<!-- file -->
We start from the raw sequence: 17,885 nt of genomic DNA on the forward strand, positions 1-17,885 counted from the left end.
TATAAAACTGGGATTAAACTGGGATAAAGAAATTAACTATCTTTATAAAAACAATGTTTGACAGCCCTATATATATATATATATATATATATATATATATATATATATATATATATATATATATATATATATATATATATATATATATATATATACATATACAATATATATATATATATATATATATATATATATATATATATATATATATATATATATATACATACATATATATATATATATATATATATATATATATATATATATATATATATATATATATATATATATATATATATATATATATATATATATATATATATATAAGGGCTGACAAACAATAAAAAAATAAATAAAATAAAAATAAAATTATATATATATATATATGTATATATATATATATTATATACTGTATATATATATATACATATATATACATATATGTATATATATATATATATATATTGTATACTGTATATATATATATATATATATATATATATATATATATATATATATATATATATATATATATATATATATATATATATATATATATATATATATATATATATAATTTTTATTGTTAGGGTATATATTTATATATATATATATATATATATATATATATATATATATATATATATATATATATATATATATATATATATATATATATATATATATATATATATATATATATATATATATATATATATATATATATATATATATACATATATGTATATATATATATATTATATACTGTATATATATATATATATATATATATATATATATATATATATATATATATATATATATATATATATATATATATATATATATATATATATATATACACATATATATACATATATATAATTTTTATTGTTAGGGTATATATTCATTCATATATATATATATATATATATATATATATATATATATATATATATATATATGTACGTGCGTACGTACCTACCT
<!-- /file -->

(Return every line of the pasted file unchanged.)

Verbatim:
We start from the raw sequence: 17,885 nt of genomic DNA on the forward strand, positions 1-17,885 counted from the left end.
TATAAAACTGGGATTAAACTGGGATAAAGAAATTAACTATCTTTATAAAAACAATGTTTGACAGCCCTATATATATATATATATATATATATATATATATATATATATATATATATATATATATATATATATATATATATATATATATATATATACATATACAATATATATATATATATATATATATATATATATATATATATATATATATATATATATATACATACATATATATATATATATATATATATATATATATATATATATATATATATATATATATATATATATATATATATATATATATATATATATATATATATATAAGGGCTGACAAACAATAAAAAAATAAATAAAATAAAAATAAAATTATATATATATATATATGTATATATATATATATTATATACTGTATATATATATATACATATATATACATATATGTATATATATATATATATATATTGTATACTGTATATATATATATATATATATATATATATATATATATATATATATATATATATATATATATATATATATATATATATATATATATATATATATATATATATAATTTTTATTGTTAGGGTATATATTTATATATATATATATATATATATATATATATATATATATATATATATATATATATATATATATATATATATATATATATATATATATATATATATATATATATATATATATATATATATATATATATATATATATACATATATGTATATATATATATATTATATACTGTATATATATATATATATATATATATATATATATATATATATATATATATATATATATATATATATATATATATATATATATATATATATATATACACATATATATACATATATATAATTTTTATTGTTAGGGTATATATTCATTCATATATATATATATATATATATATATATATATATATATATATATATATATATGTACGTGCGTACGTACCTACCT